Choosing the Right Hardware for BBHN Virtual Tunnels

Storage Space is King

The biggest challenge in installing extra software on nodes, such as tunnel solutions, is the amount of storage space that is available.  These devices usually have very limited storage capacity.  For example, a WRT54G has 4MB of flash memory.  This memory is where the entire operating system (OS), applications, and settings, must reside.  After the OS is loaded, we are left with very little space to store extra software (like tunnel/vpn software).   In fact, there is NOT enough space on a WRT54G to even install one of the required components of the tunnel solution.  On the other hand, a WRT54GS v2 has DOUBLE the amount of flash memory (8MB).  This is enough to install the tunnel solution, however, the BBHN project is stopping support for these Linksys devices in early 2015.  All of the Ubiquiti (UBNT) supported devices have at least 8GB of flash memory as well.

For this article, I will focus on the UBNT supported devices, since they have a longer support lifetime.

LAN and WAN ports

In order to support local LAN devices (ie. phones, PC’s, servers, RaspberryPi’s, etc), the node needs a LAN port.  This port also provides the PoE (power-over-ethernet) that is required to supply power to the node.  The WAN port provides access to the internet (or, perhaps, your local “home” network).   As long as you do not need to access the internet from your node, you really don’t need the WAN port.  However, since we are talking about virtual tunnels over the internet, we obviously need a way to get access to the WAN port.

Lonely Ethernet Ports

One of the “drawbacks” of the UBNT devices is that most only have a single ethernet ports.  Although the NanoStation models have two ports, the second port has not yet been enabled in the BBHN firmware.  There is an open ticket to support the second port.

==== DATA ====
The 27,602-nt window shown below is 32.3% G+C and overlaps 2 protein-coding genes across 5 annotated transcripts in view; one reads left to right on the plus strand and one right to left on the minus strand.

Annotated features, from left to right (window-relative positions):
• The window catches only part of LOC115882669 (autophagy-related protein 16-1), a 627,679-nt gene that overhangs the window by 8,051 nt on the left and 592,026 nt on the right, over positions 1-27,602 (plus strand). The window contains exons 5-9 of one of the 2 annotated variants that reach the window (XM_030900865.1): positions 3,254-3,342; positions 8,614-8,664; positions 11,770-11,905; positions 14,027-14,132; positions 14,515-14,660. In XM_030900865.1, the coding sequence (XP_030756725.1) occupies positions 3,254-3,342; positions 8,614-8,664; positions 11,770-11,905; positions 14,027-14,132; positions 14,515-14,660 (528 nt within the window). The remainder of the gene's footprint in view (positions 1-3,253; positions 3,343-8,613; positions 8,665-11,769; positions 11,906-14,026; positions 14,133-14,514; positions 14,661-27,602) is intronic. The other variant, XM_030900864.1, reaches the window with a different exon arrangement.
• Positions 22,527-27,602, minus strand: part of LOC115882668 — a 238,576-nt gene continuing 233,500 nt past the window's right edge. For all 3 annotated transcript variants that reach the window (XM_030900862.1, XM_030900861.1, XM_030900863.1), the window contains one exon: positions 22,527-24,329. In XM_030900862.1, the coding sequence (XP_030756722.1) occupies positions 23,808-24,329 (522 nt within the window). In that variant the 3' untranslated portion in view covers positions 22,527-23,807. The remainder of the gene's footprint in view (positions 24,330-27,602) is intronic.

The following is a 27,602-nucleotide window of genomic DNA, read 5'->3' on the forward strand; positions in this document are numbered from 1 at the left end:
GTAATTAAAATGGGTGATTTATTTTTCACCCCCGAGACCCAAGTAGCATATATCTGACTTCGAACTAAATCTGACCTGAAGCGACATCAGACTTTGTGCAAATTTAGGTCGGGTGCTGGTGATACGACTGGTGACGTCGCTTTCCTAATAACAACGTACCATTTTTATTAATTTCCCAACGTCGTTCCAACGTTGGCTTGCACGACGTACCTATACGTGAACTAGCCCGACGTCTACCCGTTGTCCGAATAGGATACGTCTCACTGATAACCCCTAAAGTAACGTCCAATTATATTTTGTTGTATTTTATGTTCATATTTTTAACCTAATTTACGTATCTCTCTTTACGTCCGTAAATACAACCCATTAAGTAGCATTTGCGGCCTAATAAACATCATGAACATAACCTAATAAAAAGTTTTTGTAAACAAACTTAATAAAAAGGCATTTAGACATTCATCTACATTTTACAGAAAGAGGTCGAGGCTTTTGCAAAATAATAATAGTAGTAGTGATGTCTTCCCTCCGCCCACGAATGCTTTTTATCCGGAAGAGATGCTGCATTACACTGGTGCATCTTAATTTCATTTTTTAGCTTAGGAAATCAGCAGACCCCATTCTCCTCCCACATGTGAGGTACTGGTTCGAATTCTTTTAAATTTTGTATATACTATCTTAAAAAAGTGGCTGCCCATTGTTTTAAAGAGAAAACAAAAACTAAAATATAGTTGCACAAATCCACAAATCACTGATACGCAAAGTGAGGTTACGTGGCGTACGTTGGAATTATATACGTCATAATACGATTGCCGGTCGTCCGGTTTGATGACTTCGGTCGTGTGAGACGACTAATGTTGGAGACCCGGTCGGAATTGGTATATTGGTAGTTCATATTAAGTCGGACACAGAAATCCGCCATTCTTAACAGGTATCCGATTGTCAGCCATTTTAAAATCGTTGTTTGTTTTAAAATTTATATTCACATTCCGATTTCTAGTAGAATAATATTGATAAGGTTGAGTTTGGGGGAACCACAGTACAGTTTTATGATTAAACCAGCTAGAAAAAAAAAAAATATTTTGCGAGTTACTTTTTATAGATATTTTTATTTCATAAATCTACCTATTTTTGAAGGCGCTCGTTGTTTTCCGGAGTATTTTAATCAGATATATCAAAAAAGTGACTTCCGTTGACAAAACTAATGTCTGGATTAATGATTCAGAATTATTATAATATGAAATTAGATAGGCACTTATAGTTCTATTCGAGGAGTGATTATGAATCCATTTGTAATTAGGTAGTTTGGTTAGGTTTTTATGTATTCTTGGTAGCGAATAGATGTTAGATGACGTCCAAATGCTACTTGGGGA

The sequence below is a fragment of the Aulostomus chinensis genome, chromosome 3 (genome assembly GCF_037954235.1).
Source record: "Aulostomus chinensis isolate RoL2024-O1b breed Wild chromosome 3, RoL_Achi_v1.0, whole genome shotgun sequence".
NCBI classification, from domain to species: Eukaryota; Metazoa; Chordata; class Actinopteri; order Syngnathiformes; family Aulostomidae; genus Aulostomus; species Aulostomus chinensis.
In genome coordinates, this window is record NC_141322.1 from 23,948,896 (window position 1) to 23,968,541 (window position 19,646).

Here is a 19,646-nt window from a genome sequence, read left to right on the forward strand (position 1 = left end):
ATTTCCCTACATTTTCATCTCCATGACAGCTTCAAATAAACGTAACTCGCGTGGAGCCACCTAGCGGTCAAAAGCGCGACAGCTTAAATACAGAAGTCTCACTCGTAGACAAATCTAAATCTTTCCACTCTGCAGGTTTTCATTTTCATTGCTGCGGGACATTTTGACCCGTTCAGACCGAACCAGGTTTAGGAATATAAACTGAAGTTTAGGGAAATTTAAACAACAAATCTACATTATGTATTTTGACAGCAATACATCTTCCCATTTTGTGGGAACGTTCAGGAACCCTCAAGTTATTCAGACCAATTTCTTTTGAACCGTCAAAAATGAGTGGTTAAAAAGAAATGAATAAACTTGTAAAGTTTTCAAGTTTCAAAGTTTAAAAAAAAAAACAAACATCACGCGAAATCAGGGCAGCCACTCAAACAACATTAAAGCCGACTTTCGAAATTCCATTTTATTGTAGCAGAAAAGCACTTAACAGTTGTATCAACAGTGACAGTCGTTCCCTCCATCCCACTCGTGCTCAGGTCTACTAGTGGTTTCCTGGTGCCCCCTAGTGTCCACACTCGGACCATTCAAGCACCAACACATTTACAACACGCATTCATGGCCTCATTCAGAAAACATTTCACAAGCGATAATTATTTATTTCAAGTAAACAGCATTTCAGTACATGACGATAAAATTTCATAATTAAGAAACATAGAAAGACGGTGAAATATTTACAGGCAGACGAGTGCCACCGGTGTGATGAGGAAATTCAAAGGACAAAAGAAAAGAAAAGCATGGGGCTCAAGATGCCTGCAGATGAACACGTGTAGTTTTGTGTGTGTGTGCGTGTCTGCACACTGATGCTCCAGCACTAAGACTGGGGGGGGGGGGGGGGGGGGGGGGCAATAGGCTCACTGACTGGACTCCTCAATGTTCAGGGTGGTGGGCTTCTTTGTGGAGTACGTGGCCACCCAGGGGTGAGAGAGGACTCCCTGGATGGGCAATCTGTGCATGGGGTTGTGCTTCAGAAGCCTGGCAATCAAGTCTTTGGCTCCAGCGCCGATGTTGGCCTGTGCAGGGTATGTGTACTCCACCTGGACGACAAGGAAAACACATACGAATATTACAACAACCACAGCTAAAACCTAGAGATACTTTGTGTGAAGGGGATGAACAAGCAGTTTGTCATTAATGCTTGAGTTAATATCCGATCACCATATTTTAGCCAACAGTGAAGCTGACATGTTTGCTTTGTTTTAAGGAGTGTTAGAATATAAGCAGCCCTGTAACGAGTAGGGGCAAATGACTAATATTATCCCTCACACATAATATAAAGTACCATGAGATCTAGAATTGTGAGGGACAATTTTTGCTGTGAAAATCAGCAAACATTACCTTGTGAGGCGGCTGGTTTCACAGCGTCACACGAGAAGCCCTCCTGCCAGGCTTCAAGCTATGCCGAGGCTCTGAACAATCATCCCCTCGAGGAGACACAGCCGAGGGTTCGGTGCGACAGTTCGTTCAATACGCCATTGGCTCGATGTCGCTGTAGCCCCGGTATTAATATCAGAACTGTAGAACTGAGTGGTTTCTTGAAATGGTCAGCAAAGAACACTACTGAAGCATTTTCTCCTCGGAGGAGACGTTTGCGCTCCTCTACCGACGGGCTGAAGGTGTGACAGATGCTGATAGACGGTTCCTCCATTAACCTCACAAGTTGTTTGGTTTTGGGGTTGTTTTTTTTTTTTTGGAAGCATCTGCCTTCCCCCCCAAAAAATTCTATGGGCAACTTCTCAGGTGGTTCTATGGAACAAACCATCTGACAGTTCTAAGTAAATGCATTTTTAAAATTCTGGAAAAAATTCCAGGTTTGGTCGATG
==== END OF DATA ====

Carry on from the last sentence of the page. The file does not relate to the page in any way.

So, our dilemma is… how can we provide LAN and PoE and WAN all over a single ethernet port?  Well, the answer lies in a feature/specification called 802.11Q VLAN.


The BBHN firmware uses this VLAN feature in order to provide “virtual lan”, or “virtual ports” over a single port on the device.  The way it works is that the firmware “tags” WAN traffic with “VLAN1” and LAN traffic is not tagged at all.  The switch will route the packets to the appropriate ports with the corresponding tags.

Recommended Hardware

Ubiquiti Nanostation M2 (or M5)
Netgear GS105E Smart Switch (see AE5CA’s article on configuring this)
** The “E” is important in the model number. **

A Final Note on Hardware

AE5CA (Clint) has a done a very nice job of comparing the various UBNT devices.  His blog article titled “Your first BBHN node should be a NanoStationM2” is comprehensive.


Quick Start Guide to AREDN

Load the AREDN firmware on the Node

  1. Download the firmware from
  2. Connect your PC to the device via CAT5 (easiest way)
  3. Go into AirOS and update the firmware
  4. Let it reboot
  5. Disconnect the CAT5, wait 5 secs, reconnect (to get a new IP address)
  6. Open your browser and go to:   http://localnode.local.mesh:8080  (The node is in PRE_MESH SETUP MODE)
  7. Hit setup
  8. Login (root/hsmm)
  9. Enter your callsign as the the nodename (plus some unique identifier like K5DLQ-UBM2-876, as an example)
  10. Enter a new password
  11. Save and reboot
  12. Disconnect the CAT5, wait 5 secs, reconnect (to get a new IP address 10.x.x.x)
  13. Open your browser and go to:   http://localnode.local.mesh:8080 (The node is now in full MESH MODE)

TIPS to Remember

  1. You cannot connect your PC/MAC via WIFI directly to the MESH!  You must use CAT5.
  2. As an alternative, you can configure a separate wifi access point for general wifi, can plug from it’s WAN port, into your configured switch alongside a mesh node.
  3. To configure for LAN and WAN access, configure your 802.11q switch as follows:
    1. VLAN0 (untagged) = LAN
    2. VLAN1 = WAN access   (can connect from your home network to this port to provide internet to the mesh node)
    3. VLAN2 = DTDLINK (device to device bridging.  For bridging a 2GHZ node to a 5GHZ node via CAT5, as an example)

Links to Note